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Once Upon a Time Mao Was also Regarded as a Crazy Personality Cult Leader with Nukes

Portrait of Mao Zedong - By Zhang Zhenshi (1914–1992), CC BY 2.0  Portrait of Kim Jong-Un - By User P388388 on Wikimedia Commons - Own work, CC BY-SA 4.0

Pyongyang is defiant and belligerent, while Washington seems in a dilemma. Most analysts agree “there is no silver bullet” to solve the Pyongyang problem, and diplomacy may be the only sensible way to reach a solution. Yet, the Vincent Strike Group is ordered to move into the troubled waters near the Korean Peninsula, which was followed by more hostile rhetoric from Pyongyang. Was Washington’s hyped-response to North Korea’s provocation warranted? It might be beneficial to look back into the “Beijing problem” in the 1950s and 1960s. After all, there are striking similarities between the current Pyongyang regime and the Beijing regime under Mao Zedong.

Just like Kim Jong Un’s regime today, the Beijing government in the Mao years was also a one-man dictatorship isolated from the international community. As such, it was often grandiose and paranoid at the same time, and its behavior was naturally unpredictable. In the politics of personality cult, the leader’s image is everything; if he is seen as less than heroic or even “chickened out” by external threat, his regime will collapse. This is what Max Weber called “charismatic authority.” Thus, external threat often gives dictators a chance to show their heroism of defiance, and to rally the people against perceived foreign threat. To consolidate their rule, Mao and Kim would often provoke international crises to enhance their standing domestically. Back then, Washington considered the People’s Republic of China (PRC) as a “rogue state” just like today’s Democratic People’s Republic of Korea (DPRK). The assumption of a “monolithic communist threat” was fashionable in the US, while little attention was paid to the growing conflict between Moscow and Beijing for almost two decades. That was until 1969 when the two communist giants fought against each other militarily in the northern Manchuria border area. Moscow even reportedly approached Washington to propose a preemptive strike to take out China’s nuclear program. The Kremlin came to believe that Mao was a mad man. That got the attention Richard Nixon and Henry Kissinger who were looking for an honorable way to get out of Vietnam. After twenty years of hostility, Beijing and Washington started to pursue rapprochement. It was likely that this turn of events could have happened earlier had Washington understood the nature of Mao’s regime and Sino-Soviet relations better, and acted accordingly.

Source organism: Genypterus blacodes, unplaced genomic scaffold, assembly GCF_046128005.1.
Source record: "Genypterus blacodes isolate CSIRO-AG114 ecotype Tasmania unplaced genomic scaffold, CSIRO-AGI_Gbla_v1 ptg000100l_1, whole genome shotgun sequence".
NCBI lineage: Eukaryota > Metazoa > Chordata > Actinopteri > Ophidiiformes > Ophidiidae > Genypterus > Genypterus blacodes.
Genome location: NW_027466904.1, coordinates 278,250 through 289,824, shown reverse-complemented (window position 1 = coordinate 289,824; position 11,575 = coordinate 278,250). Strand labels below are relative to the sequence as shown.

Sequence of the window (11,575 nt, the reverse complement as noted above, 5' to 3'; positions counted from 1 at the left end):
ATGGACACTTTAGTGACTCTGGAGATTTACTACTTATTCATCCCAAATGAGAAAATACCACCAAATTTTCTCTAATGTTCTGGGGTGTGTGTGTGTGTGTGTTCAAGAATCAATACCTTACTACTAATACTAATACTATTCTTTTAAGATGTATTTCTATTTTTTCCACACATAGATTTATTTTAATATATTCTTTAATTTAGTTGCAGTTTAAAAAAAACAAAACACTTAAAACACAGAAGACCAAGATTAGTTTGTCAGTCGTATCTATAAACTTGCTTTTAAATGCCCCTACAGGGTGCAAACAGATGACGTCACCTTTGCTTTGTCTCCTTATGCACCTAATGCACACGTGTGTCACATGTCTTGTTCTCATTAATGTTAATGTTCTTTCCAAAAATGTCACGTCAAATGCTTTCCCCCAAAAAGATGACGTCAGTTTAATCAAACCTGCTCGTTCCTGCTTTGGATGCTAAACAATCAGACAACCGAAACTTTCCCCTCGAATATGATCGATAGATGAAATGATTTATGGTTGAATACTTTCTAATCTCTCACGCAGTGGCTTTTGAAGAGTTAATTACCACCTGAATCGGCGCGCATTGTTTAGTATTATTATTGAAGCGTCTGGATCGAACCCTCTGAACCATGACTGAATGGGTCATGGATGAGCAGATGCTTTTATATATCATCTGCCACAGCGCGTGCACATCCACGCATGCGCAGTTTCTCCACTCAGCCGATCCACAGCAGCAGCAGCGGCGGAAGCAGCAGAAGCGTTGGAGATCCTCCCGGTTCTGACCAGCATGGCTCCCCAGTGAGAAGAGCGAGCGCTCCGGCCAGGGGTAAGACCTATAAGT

After the Korean War, the Washington-Beijing conflict kept escalating. Mao manufactured one international crisis after another to further his own revolutionary agenda at home and to export revolution abroad. Immediately after the Geneva Accord ended the first Indochina war, Mao launched the “Liberating Taiwan Campaign,” attacking the offshore islands of Quemoy and Matsu held by Taiwan’s Chinese Nationalist Party (KMT). The Eisenhower Administration prepared the American people for the possible use of nuclear weapons in case Mao’s People’s Liberation Army attempted to conquer the territory held by the KMT. Moscow, however, promptly stood up to warn Washington that the Soviet Union would retaliate in kind if China were attacked by nuclear weapons. Thereafter, Beijing started its own nuclear program, and Moscow promised its support by providing a sample nuclear bomb. At the 1957 Moscow Conference of Communist and Workers’ Parties, Mao challenged the Kremlin’s new foreign policy line of peaceful co-existence and peaceful competition with the West by advocating continuing revolution. He even stated that a future nuclear war might kill half the world’s population, but socialism would prevail thereafter.